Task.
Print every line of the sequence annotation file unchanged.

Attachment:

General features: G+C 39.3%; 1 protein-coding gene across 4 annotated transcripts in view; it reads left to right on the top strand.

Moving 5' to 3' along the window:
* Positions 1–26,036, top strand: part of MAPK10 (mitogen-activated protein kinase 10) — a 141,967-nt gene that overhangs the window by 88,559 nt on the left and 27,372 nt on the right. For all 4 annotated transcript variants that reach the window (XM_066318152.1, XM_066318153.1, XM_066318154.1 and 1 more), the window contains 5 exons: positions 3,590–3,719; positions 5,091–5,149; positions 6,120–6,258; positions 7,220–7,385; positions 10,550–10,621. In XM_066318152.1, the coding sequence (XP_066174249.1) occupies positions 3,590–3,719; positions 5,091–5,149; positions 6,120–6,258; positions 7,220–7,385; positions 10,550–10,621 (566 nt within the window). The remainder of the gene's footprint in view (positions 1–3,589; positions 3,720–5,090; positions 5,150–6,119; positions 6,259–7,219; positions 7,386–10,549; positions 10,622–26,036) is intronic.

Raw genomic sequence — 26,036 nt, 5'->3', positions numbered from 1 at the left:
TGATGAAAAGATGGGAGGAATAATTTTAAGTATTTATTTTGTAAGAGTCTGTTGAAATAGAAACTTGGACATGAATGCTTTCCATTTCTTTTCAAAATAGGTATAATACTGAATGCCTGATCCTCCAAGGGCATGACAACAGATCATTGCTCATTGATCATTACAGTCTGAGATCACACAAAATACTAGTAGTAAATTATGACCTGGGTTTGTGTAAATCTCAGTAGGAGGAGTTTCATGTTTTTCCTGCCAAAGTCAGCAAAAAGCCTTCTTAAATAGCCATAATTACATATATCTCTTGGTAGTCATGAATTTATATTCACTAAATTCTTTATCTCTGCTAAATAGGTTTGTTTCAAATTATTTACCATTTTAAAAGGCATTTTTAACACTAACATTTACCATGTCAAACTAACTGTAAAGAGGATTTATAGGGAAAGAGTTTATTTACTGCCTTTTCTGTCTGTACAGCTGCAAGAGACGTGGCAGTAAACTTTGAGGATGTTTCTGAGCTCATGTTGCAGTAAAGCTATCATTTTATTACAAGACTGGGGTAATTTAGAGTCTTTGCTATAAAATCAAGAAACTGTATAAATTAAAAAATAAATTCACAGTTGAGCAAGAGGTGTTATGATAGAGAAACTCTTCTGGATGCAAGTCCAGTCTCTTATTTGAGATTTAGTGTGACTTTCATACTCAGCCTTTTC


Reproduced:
General features: G+C 39.3%; 1 protein-coding gene across 4 annotated transcripts in view; it reads left to right on the top strand.

Moving 5' to 3' along the window:
* Positions 1–26,036, top strand: part of MAPK10 (mitogen-activated protein kinase 10) — a 141,967-nt gene that overhangs the window by 88,559 nt on the left and 27,372 nt on the right. For all 4 annotated transcript variants that reach the window (XM_066318152.1, XM_066318153.1, XM_066318154.1 and 1 more), the window contains 5 exons: positions 3,590–3,719; positions 5,091–5,149; positions 6,120–6,258; positions 7,220–7,385; positions 10,550–10,621. In XM_066318152.1, the coding sequence (XP_066174249.1) occupies positions 3,590–3,719; positions 5,091–5,149; positions 6,120–6,258; positions 7,220–7,385; positions 10,550–10,621 (566 nt within the window). The remainder of the gene's footprint in view (positions 1–3,589; positions 3,720–5,090; positions 5,150–6,119; positions 6,259–7,219; positions 7,386–10,549; positions 10,622–26,036) is intronic.

Raw genomic sequence — 26,036 nt, 5'->3', positions numbered from 1 at the left:
TGATGAAAAGATGGGAGGAATAATTTTAAGTATTTATTTTGTAAGAGTCTGTTGAAATAGAAACTTGGACATGAATGCTTTCCATTTCTTTTCAAAATAGGTATAATACTGAATGCCTGATCCTCCAAGGGCATGACAACAGATCATTGCTCATTGATCATTACAGTCTGAGATCACACAAAATACTAGTAGTAAATTATGACCTGGGTTTGTGTAAATCTCAGTAGGAGGAGTTTCATGTTTTTCCTGCCAAAGTCAGCAAAAAGCCTTCTTAAATAGCCATAATTACATATATCTCTTGGTAGTCATGAATTTATATTCACTAAATTCTTTATCTCTGCTAAATAGGTTTGTTTCAAATTATTTACCATTTTAAAAGGCATTTTTAACACTAACATTTACCATGTCAAACTAACTGTAAAGAGGATTTATAGGGAAAGAGTTTATTTACTGCCTTTTCTGTCTGTACAGCTGCAAGAGACGTGGCAGTAAACTTTGAGGATGTTTCTGAGCTCATGTTGCAGTAAAGCTATCATTTTATTACAAGACTGGGGTAATTTAGAGTCTTTGCTATAAAATCAAGAAACTGTATAAATTAAAAAATAAATTCACAGTTGAGCAAGAGGTGTTATGATAGAGAAACTCTTCTGGATGCAAGTCCAGTCTCTTATTTGAGATTTAGTGTGACTTTCATACTCAGCCTTTTC